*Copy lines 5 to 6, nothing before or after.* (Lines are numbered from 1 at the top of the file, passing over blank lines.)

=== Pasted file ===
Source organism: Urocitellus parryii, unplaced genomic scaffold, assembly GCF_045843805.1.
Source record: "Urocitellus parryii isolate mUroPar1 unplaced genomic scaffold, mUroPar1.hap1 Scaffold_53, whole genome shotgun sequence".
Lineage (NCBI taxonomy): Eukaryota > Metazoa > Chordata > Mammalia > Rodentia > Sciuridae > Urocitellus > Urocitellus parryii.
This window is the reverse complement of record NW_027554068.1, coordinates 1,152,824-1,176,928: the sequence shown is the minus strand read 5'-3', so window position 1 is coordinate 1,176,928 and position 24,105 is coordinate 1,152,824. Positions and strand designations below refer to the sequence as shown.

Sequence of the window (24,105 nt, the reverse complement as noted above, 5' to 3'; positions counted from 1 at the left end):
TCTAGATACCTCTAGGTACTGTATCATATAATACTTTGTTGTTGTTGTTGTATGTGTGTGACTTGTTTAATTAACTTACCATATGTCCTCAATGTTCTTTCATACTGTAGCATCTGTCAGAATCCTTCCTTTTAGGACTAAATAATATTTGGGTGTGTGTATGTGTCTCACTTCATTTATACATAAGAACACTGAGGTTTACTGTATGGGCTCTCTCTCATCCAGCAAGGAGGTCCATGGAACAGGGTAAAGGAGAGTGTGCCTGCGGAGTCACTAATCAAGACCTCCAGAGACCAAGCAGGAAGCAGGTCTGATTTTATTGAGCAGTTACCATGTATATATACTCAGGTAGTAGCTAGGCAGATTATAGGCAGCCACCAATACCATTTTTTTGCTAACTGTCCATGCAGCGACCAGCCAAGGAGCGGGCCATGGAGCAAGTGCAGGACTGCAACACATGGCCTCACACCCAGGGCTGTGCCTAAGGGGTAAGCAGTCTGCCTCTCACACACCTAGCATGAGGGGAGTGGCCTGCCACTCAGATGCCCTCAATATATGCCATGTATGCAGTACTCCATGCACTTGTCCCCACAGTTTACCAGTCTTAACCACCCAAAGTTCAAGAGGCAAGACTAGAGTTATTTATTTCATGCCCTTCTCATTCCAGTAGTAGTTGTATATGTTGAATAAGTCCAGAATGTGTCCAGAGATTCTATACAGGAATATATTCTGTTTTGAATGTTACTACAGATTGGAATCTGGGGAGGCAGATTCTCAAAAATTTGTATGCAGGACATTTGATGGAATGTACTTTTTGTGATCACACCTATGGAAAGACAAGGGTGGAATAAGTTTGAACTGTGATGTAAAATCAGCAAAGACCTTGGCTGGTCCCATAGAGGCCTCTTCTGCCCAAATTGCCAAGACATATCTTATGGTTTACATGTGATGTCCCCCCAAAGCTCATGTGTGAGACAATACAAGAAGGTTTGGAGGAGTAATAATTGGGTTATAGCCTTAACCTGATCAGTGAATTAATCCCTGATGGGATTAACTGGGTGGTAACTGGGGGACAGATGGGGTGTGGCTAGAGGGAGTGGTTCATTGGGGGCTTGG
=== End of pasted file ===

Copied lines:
Sequence of the window (24,105 nt, the reverse complement as noted above, 5' to 3'; positions counted from 1 at the left end):
TCTAGATACCTCTAGGTACTGTATCATATAATACTTTGTTGTTGTTGTTGTATGTGTGTGACTTGTTTAATTAACTTACCATATGTCCTCAATGTTCTTTCATACTGTAGCATCTGTCAGAATCCTTCCTTTTAGGACTAAATAATATTTGGGTGTGTGTATGTGTCTCACTTCATTTATACATAAGAACACTGAGGTTTACTGTATGGGCTCTCTCTCATCCAGCAAGGAGGTCCATGGAACAGGGTAAAGGAGAGTGTGCCTGCGGAGTCACTAATCAAGACCTCCAGAGACCAAGCAGGAAGCAGGTCTGATTTTATTGAGCAGTTACCATGTATATATACTCAGGTAGTAGCTAGGCAGATTATAGGCAGCCACCAATACCATTTTTTTGCTAACTGTCCATGCAGCGACCAGCCAAGGAGCGGGCCATGGAGCAAGTGCAGGACTGCAACACATGGCCTCACACCCAGGGCTGTGCCTAAGGGGTAAGCAGTCTGCCTCTCACACACCTAGCATGAGGGGAGTGGCCTGCCACTCAGATGCCCTCAATATATGCCATGTATGCAGTACTCCATGCACTTGTCCCCACAGTTTACCAGTCTTAACCACCCAAAGTTCAAGAGGCAAGACTAGAGTTATTTATTTCATGCCCTTCTCATTCCAGTAGTAGTTGTATATGTTGAATAAGTCCAGAATGTGTCCAGAGATTCTATACAGGAATATATTCTGTTTTGAATGTTACTACAGATTGGAATCTGGGGAGGCAGATTCTCAAAAATTTGTATGCAGGACATTTGATGGAATGTACTTTTTGTGATCACACCTATGGAAAGACAAGGGTGGAATAAGTTTGAACTGTGATGTAAAATCAGCAAAGACCTTGGCTGGTCCCATAGAGGCCTCTTCTGCCCAAATTGCCAAGACATATCTTATGGTTTACATGTGATGTCCCCCCAAAGCTCATGTGTGAGACAATACAAGAAGGTTTGGAGGAGTAATAATTGGGTTATAGCCTTAACCTGATCAGTGAATTAATCCCTGATGGGATTAACTGGGTGGTAACTGGGGGACAGATGGGGTGTGGCTAGAGGGAGTGGTTCATTGGGGGCTTGG